Skywatching

The 2018 Perseid Meteor Shower Promises Spectacular Views This Week

Photographer Shreenivasan Manievannan captured this stunning view of a Perseid meteor streaking across the sky near Lake Jocassee in South Carolina on Aug. 12, 2015 during the peak of the Perseid meteor shower. Original Image
Credit: Shreenivasan Manievannan / 500px.com/shreeniclix

The best meteor shower this year is here: The Perseids peak this weekend, promising dazzling views for skywatchers in dark areas.

The Perseid meteor shower is always popular, but this year's peak — which occurs on the nights of Aug. 11 to 12 and Aug. 12 to 13 — will be particularly spectacular this year because the moon will be a thin crescent and set early, leaving a dark canvas for the meteors' bright streaks and fireballs. 

According to NASA meteor expert Bill Cooke, the shower should feature 60 to 70 meteors per hour at its peak this year — fewer than years when the shower is in outburst, when there can be up to 200 meteors per hour. But nevertheless, the dark sky and balmy summer temperatures will make the Perseids a great meteor shower to watch. [Perseid Meteor Shower 2018: When, Where & How to See It]

"This is the meteor shower people view most because it occurs in the summer, when the nights are warm and comfortable, when you only have to worry about mosquitoes," Cooke told Space.com. "The moon is very favorable for the Perseids this year, and that'll make the Perseids probably the best shower of 2018 for people who want to go out and view it."

But if you're worried about light pollution or don't want to stay up late, you can also watch the Perseid meteor shower live online here at Space.com on Aug. 12 starting at 5 p.m. EDT (2100 GMT), courtesy of the online observatory Slooh.com.

The Perseid meteor shower comes around every summer when Earth passes through the trail of dust and debris left in the orbit of the very large Comet Swift-Tuttle, which passes near Earth every 133 years on its journey around the sun. The meteors blaze through the sky as pieces of debris burn up in the atmosphere, traveling at 37 miles per second (59 kilometers per second). Most Perseid meteors are made of pieces of dust about the size of a grain of sand, and almost all of them burn up completely on their way through the atmosphere. Sometimes, pieces glow particularly brightly; the Perseids are known for these so-called fireballss, Cooke said.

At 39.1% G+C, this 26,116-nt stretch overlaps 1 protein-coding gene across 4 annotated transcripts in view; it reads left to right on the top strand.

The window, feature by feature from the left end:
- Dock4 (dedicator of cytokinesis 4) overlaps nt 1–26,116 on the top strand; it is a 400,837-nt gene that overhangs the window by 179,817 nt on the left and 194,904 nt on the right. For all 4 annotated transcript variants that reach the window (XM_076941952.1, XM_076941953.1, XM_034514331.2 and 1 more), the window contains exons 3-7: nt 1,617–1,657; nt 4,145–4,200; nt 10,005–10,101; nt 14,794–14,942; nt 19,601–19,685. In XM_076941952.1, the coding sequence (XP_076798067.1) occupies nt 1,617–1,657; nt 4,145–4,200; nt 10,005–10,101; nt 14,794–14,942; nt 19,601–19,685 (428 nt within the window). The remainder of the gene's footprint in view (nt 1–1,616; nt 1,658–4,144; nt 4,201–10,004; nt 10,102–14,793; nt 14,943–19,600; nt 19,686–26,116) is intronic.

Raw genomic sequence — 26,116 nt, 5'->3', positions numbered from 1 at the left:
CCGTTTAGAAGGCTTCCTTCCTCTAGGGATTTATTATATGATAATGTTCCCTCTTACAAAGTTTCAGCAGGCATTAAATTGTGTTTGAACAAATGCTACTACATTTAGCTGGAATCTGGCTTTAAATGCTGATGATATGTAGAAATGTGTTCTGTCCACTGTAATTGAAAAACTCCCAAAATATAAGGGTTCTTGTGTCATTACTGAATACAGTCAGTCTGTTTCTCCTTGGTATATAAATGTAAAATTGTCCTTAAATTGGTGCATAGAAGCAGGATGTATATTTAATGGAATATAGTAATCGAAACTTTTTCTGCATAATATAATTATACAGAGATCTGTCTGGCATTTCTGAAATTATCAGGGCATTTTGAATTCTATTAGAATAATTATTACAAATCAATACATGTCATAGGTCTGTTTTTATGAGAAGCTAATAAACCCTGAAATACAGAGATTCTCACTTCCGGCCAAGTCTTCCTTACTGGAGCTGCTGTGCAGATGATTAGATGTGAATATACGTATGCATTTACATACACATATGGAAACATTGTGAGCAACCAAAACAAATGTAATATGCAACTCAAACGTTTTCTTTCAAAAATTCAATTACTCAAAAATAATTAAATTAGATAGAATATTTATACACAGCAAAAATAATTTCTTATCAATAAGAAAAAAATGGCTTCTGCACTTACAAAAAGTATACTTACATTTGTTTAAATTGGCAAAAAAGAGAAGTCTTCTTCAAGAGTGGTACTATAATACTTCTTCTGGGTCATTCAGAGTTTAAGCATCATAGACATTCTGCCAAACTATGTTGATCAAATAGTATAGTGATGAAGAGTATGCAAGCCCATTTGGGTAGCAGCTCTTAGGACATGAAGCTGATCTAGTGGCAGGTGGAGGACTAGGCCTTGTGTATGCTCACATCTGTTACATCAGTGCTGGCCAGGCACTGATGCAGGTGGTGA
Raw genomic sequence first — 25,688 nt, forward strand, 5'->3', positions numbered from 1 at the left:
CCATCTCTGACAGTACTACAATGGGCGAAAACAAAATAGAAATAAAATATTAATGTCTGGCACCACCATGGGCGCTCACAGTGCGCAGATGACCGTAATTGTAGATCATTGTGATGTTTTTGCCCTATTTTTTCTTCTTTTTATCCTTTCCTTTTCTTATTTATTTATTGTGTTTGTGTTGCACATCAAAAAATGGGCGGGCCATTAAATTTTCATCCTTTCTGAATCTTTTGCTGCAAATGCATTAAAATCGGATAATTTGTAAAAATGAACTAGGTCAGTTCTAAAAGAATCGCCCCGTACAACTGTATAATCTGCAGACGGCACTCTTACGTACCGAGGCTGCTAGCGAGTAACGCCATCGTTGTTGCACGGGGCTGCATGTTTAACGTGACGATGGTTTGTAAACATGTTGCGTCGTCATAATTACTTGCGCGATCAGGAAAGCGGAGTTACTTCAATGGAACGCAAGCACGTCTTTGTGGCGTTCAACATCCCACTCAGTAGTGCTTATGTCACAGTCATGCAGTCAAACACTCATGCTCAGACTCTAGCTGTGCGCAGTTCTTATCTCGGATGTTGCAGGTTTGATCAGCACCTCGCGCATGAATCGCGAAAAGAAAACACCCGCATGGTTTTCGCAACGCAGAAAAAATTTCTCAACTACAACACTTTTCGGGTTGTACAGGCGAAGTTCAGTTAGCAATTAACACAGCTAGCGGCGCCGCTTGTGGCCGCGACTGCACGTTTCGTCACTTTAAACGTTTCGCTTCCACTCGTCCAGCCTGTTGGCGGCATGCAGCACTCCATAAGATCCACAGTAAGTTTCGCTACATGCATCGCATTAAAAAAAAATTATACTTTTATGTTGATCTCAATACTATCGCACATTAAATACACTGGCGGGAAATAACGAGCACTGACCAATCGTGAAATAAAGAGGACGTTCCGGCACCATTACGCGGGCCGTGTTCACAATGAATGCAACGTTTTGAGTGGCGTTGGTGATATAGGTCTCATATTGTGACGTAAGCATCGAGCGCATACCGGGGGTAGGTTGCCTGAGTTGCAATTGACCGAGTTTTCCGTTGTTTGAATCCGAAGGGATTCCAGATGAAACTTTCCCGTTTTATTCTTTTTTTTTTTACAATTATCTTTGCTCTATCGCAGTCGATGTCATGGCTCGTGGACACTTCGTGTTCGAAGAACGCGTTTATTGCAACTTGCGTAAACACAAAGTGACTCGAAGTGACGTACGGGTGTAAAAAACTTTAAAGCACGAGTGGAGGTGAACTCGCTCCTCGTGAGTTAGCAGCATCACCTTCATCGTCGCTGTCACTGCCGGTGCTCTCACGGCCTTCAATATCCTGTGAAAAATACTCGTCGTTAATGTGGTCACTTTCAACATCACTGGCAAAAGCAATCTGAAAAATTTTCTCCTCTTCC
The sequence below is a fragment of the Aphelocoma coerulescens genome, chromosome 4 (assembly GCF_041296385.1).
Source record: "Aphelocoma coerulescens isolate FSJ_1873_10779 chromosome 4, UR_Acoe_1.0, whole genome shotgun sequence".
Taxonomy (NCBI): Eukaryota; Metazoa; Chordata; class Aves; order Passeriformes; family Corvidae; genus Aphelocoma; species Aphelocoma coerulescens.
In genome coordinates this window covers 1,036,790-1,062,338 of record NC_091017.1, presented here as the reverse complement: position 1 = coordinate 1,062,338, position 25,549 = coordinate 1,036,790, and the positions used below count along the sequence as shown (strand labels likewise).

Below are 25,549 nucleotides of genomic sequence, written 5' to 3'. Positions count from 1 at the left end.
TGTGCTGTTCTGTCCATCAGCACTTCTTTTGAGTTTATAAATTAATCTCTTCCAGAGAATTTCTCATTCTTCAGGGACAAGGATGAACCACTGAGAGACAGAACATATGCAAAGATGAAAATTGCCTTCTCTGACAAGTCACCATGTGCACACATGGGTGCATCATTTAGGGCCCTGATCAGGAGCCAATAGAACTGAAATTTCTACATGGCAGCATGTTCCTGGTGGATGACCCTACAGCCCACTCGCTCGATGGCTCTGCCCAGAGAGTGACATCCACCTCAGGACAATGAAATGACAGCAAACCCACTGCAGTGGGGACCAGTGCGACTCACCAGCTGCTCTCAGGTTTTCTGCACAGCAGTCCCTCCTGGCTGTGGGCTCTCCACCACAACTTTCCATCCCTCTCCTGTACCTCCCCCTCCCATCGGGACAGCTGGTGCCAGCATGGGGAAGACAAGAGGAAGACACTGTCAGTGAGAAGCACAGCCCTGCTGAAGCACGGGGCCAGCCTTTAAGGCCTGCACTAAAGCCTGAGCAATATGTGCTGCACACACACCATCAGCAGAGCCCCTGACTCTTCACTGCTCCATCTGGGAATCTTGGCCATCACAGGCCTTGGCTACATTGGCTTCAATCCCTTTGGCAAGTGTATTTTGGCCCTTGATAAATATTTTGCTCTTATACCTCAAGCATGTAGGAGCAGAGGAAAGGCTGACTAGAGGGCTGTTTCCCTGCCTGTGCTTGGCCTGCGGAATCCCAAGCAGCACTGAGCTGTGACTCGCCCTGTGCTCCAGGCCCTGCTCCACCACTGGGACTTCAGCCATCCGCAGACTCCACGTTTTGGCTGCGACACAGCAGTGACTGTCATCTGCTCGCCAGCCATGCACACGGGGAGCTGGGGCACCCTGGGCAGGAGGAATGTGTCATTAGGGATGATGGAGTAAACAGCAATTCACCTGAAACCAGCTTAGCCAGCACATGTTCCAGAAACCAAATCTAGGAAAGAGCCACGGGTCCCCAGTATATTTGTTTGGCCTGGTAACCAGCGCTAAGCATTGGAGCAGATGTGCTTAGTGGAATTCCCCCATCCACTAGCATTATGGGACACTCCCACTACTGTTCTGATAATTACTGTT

The Perseids appear to come from the constellation Perseus, known as the shower's radiant, but they can appear all across the sky. Viewers in the Southern Hemisphere will have to look toward the northeast horizon to be more likely to see the meteors.

The 2018 Perseid meteor shower will peak overnight on Aug. 12 and 13.The meteors will appear to radiate out from the constellation Perseus in the northeastern sky. Original Image
Credit: NASA/JPL-Caltech

Earth will pass through the thickest part of the comet's trail during the daytime hours on Aug. 12, which is why the nights before and after are the Perseids' peak. Although both nights should be spectacular, Cooke is inclined to say that the second night — Aug. 12 to 13 — might be better (although others might suggest the first night, he said). If you don't get a chance to see the meteor shower during its peak, try to catch a glimpse in the days before or after; you should still be able to see Perseid meteors, just in smaller numbers. Earth's full trek through the dusty trail lasts from July 17 to Aug. 24.

The Perseids are best seen after about 2 a.m. in your local time zone, when the constellation Perseus is high in the sky. Find somewhere dark where you can lean back and look at as much of the sky as possible. It's better to watch meteors with the naked eyes than with a telescope or binoculars, because a wider field of view lets you see more of the sky at once. Be sure to give your eyes at least 30 minutes to adjust to the darkness, and settle in for a long while. This year's rates are about one meteor per minute, which might come in the form of a faint streak or a bright fireball. 

Email Sarah Lewin at slewin@space.com or follow her @SarahExplains. Follow us @Spacedotcom, Facebook and Google+. Original article on Space.com.

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Author Bio


Sarah Lewin, Space.com Associate Editor

Sarah started writing for Space.com in June of 2015. Her work has been featured by Scientific American, IEEE Spectrum, Quanta Magazine, Wired, The Scientist, Science Friday and WGBH's Inside NOVA. Sarah has an MA from NYU's Science, Health and Environmental Reporting Program and an AB in mathematics from Brown University. When not writing, reading or thinking about space, Sarah enjoys musical theatre and mathematical papercraft. You can follow her on Twitter @SarahExplains.